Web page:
We’ve all been sitting on the edge of our seats, waiting for Hurricane Laura to make landfall. While it seems that Houston property in the city itself will be spared, our hearts go out to our neighbors in Louisiana who got the full brunt. We’re also still monitoring events on our own coast. Although no one living in Houston is under mandatory evacuation orders, there are voluntary evacuations in several areas near the coast. We recommend checking out the city’s Emergency Operations Center website and following @AlertHouston on Twitter to keep up with the latest news. Also remember that you don’t have to be registered on Twitter to see tweets.
Hurricane season has opened with a bang this year, and is considered to run until November 30th. Scientists are predicting that this year is going to be intense. This seems like a good time to review basic hurricane preparation measures. Because of the coronavirus pandemic, some plans may need to be modified, and we will discuss that, too.
The foundation of emergency preparedness is having enough clean water and shelf-stable food to last five to seven days. Plan to have one gallon of water per person per day. This should cover drinking, cooking, and sanitation. For food, think in terms of items that don’t need to be cooked. Canned food, dry fruit, nuts, jerky, and energy bars are all good options. Remember a manual can opener! Don’t forget pets. They should also have a gallon of water per day, as well as food. If you want to be able to cook, look into getting a camping stove. This will be more reliable than using your regular stove in an emergency. You don’t have to buy everything all at once. Make a list of what you want to have in your kit and stock up as you are able.
If you can, include a few treats to help keep people’s spirits up. Be sure to include books, board games, and card games. Kids will enjoy drawing supplies, too. Think of activities that don’t involve screens. With COVID-19 still a risk, be sure that you have masks for everyone in the household, as well as hand sanitizer and soap.
Many Houston property owners have special circumstances that require more planning. If anyone in the household takes medication, you should have extra on hand. Families with babies or toddlers should be sure to have enough diapers. Maybe you or someone else has mobility needs or uses oxygen or has other important needs. Discuss the best way to meet those needs in an emergency situation.
In addition to food and water, people living in Houston should consider purchasing a battery operated or hand crank radio to keep abreast of updates if the power goes out. Having a portable charger to keep cell phones charged is a good idea, too. You can even find solar-powered models. Have flashlights and extra batteries. Be sure to keep paper plates, bowls, and napkins on hand, as well as plastic flatware. Moist towelettes are great for keeping clean. Have a first aid kit and a wrench or pliers to turn off utilities. Have rain gear for everyone, a whistle to signal that you need help, and plastic sheeting and duct tape for sheltering in place.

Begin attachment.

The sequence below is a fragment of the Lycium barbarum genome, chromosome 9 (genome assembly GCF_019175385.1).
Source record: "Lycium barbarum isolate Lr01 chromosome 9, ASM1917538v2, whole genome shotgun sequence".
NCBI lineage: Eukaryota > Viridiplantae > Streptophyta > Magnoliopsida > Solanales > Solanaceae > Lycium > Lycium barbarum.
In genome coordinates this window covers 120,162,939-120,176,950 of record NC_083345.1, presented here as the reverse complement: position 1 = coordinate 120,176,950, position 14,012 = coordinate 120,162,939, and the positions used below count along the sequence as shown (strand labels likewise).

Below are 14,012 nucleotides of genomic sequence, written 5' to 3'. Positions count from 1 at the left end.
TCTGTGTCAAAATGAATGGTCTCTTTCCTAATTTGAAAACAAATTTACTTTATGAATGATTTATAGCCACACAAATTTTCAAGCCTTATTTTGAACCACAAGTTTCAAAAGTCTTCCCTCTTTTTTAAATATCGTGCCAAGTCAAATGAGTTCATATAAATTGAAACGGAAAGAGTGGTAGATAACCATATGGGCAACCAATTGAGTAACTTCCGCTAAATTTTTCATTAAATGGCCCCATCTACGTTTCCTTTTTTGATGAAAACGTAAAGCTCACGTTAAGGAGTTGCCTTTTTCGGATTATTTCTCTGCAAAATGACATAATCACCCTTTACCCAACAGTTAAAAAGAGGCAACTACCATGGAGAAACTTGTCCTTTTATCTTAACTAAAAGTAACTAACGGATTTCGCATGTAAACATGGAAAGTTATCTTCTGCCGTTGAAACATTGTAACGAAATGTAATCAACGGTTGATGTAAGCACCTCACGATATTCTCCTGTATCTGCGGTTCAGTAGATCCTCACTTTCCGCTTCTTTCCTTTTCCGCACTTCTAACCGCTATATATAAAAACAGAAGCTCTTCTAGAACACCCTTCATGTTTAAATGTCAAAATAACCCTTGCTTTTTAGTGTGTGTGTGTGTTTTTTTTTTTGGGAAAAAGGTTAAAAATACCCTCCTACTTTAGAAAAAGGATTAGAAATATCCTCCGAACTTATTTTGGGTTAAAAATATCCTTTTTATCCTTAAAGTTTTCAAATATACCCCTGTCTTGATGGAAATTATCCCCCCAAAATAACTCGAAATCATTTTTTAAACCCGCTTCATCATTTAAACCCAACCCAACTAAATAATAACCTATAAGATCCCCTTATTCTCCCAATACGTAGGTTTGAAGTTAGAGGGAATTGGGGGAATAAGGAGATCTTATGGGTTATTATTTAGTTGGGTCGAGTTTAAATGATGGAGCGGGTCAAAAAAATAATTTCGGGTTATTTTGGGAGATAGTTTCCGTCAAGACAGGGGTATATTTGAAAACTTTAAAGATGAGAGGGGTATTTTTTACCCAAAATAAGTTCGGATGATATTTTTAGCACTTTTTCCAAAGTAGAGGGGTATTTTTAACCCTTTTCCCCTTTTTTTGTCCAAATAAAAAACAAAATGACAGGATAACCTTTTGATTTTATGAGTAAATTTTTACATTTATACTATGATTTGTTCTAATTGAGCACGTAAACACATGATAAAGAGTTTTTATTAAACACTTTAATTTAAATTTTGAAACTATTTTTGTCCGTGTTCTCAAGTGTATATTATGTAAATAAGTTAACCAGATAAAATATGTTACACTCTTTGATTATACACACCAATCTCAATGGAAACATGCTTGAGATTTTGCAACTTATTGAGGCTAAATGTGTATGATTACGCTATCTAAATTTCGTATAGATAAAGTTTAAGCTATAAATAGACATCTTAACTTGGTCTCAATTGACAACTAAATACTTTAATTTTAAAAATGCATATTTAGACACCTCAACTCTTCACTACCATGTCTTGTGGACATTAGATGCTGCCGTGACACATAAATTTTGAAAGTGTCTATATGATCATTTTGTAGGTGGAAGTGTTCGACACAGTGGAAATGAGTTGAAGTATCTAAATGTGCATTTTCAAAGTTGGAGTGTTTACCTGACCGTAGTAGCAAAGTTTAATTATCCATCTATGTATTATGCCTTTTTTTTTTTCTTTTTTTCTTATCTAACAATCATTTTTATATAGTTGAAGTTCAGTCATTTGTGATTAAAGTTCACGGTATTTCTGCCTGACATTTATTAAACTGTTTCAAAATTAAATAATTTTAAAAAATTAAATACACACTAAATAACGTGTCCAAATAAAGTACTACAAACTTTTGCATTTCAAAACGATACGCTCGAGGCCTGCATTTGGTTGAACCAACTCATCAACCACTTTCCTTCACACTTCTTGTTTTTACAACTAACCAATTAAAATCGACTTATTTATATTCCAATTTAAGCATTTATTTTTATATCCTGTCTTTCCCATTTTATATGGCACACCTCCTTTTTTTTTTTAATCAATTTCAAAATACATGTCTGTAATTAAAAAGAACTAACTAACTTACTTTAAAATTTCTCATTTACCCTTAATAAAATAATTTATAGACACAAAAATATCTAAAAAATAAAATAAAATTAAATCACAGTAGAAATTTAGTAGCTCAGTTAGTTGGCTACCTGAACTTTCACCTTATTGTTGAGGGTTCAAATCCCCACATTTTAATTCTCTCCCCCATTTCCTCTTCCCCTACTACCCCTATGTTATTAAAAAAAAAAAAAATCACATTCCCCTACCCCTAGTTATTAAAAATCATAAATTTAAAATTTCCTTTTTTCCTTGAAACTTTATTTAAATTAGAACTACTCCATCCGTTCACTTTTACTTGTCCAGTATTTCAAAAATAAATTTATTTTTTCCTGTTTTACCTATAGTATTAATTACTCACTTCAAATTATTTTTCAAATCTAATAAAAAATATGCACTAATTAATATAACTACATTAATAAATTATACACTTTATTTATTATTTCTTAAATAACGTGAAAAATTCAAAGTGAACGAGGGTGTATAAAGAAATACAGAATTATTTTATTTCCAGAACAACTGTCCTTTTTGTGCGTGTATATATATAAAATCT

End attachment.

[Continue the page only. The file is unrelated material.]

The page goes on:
Be sure to gather up important documents ahead of time. These include social security cards, passports, birth certificates, vaccination records, wedding licenses, deeds and titles, wills, insurance documents, tax documents, and bank documents. Keep these together and in a fire and waterproof container. As a backup, you can ask a trustworthy family member or friend who lives in another area to keep copies for you. You can also have digital copies on a flash drive or secure online location.
You also need a communication and evacuation plan. These will be very individual, based on your own circumstances. Often in an emergency, cell lines are jammed. It can be easier to contact a friend or family member who lives out of state. They can relay messages between family members if they are separated and deliver news to everyone. Tuck a list of important phone numbers in your emergency kit. These should include family members, friends, doctors, and financial institutions.
You should know whether your Houston property is in a flood plain and make evacuation plans accordingly. Have a list of everything you need to take with you, including food, clothing, family heirlooms, photos, and medications. Agree ahead of time on a place that you plan to meet up if you have to evacuate separately. If you or a family member is especially at risk for COVID-19, consider evacuating early in an emergency like a hurricane. You may feel safer with friends or family who live outside the disaster zone or going to a hotel, rather than relying on a shelter.
Thinking about a disaster can provoke anxiety, and lots of people tend to avoid it for that reason. However, it is vital to have a plan in place well before you need it. A plan allows you to concentrate on getting to safety, rather than running around, feeling unsure of what to take and what to leave behind. We hope that this list will help you to create a plan, if you do not already have one in place.
If you are able, consider donating the Hurricane Laura relief fund set up by the Red Cross.
We are committed to going above and beyond and guiding you every step of the way, and will not settle for less than complete satisfaction.